Today, the National Institute of Mental Health reports that about 25% of Americans are being treated for mental health illness, primarily for anxiety disorders [4].  The same % as reported in the 1950s. 

In the end, not much has changed.

What is the inner voice?

“One of the deepest longings of the human soul is to be seen.”  – John O’Donohue

There is a growing movement that the answer to defeating anxiety disorders lies within ourselves [5].  Not just our thought patterns. The discussion is about our inner voice. [6].

So what’s this inner voice? 

Perhaps you’ve heard of it.  Maybe a therapist talked with you about it but you didn’t get it.

It can be difficult to understand because it’s not the thoughts sitting on the front of your brain.

It’s not the thoughts that you analyze and weigh pros and cons.

The voice is much deeper. It’s when you say that “my gut tells me to…”  That gut feeling is essentially your inner voice.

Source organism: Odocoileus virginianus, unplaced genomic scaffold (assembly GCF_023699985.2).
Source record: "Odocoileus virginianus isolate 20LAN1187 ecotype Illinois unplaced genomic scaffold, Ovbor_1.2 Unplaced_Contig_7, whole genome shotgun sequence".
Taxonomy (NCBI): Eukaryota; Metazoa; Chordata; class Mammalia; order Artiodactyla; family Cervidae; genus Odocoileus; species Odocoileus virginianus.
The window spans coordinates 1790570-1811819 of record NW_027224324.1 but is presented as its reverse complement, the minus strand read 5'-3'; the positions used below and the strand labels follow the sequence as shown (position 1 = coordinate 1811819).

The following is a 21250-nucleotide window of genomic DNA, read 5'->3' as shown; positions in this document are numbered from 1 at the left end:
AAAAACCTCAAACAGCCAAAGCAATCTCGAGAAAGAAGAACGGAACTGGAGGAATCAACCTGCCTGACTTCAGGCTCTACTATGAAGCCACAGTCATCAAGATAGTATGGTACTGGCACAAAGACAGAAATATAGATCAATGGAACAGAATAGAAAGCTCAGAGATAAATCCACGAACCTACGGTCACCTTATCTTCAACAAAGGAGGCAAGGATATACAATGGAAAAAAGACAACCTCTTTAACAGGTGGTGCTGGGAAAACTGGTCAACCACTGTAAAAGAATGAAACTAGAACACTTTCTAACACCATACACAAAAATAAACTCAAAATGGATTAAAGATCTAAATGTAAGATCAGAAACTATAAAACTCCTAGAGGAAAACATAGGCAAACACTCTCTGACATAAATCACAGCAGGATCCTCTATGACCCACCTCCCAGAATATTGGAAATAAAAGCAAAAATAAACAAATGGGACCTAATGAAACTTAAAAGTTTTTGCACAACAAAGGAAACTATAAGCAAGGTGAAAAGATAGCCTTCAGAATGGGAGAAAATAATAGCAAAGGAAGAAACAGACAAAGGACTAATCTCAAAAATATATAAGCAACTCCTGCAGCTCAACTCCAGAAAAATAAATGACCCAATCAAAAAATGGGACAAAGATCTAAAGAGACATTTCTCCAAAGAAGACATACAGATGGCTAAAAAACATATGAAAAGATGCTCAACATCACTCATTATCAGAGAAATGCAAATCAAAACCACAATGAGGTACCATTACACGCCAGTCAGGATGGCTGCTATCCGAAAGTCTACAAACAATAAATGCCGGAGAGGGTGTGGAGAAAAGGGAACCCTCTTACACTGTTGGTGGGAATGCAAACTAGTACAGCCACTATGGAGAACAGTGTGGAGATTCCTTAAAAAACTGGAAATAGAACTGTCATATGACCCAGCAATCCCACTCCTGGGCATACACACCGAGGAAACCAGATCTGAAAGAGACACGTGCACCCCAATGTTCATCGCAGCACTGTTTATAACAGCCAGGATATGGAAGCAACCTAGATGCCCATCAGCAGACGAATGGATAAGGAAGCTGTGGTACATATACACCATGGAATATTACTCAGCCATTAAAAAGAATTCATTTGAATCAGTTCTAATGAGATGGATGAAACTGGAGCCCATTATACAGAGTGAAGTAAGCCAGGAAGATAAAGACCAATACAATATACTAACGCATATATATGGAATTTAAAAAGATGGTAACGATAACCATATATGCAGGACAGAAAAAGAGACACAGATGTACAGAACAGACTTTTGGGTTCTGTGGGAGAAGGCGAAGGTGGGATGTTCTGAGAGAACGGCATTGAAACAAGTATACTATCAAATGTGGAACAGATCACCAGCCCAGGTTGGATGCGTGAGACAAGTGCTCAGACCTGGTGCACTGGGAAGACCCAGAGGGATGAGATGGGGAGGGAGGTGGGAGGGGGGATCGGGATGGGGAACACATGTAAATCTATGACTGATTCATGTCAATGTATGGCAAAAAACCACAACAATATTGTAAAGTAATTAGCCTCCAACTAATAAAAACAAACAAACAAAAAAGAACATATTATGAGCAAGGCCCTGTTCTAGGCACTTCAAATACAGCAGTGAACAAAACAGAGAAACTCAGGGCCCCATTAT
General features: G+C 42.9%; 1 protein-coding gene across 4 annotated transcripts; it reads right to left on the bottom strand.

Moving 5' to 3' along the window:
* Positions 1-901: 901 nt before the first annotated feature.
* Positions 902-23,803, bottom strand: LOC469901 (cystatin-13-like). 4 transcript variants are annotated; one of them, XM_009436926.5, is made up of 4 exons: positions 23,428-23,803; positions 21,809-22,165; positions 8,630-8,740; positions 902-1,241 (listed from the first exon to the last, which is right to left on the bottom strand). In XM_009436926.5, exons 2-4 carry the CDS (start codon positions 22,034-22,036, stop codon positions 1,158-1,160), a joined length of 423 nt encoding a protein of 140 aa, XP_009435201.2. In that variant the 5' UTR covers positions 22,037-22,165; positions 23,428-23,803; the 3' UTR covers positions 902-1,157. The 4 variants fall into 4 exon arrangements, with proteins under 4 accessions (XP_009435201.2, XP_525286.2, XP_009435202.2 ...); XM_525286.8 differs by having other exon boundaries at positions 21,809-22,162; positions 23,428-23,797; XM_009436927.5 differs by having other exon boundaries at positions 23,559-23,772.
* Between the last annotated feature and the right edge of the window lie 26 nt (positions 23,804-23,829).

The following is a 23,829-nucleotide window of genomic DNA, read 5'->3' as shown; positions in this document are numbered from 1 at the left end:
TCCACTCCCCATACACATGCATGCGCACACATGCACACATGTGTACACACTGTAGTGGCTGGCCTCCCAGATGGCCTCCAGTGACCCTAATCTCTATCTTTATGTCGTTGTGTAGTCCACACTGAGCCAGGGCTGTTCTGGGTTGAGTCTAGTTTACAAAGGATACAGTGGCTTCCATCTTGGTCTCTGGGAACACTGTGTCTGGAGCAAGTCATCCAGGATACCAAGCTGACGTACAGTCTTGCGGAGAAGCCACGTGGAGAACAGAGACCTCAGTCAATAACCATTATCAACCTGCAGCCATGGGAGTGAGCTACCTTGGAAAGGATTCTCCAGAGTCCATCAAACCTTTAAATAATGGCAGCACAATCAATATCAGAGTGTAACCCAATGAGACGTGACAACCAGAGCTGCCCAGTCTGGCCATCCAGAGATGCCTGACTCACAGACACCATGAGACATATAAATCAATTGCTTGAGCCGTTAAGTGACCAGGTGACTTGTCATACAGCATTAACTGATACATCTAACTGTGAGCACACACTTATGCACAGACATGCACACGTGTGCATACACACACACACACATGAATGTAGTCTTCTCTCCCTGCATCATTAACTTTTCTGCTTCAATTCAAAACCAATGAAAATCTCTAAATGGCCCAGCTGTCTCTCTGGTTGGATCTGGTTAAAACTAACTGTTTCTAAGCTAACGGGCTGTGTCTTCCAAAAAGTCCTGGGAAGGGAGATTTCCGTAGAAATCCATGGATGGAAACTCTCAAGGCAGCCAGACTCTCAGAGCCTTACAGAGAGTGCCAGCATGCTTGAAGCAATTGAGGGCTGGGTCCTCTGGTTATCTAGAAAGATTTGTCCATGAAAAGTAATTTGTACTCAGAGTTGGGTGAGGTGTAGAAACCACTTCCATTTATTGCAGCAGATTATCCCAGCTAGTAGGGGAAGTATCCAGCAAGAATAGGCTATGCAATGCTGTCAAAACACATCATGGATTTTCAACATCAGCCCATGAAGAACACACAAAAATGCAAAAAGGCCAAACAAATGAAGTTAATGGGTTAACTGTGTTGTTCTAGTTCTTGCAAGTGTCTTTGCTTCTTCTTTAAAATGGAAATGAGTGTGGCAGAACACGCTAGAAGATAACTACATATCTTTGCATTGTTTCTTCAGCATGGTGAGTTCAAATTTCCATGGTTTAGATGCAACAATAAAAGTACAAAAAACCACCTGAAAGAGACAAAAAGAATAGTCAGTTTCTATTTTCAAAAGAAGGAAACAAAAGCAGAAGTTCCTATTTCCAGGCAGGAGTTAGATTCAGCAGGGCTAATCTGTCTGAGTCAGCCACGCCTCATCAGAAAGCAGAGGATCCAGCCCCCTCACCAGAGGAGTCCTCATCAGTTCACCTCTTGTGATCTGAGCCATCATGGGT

It’s the “Blink” method of decision-making[7]. The inner voice is not discovered through critical analysis and weighing options. 

The voices are your own personal aspirations.  Not the expectations you’ve been chasing.

These are the things that you have a passion for.  However,  as you pass through early adulthood into the full working world, you’re not sure what they are anymore.  

Your aspirations may have been in your thoughts when you were 10-years old, but by age 18 to 21, things began changing as you assimilated to the outside world.

Today, those expectations overwhelm your aspirations.

And, expectations that are out of alignment with your inner voice result in internal conflict, stress and anxiety.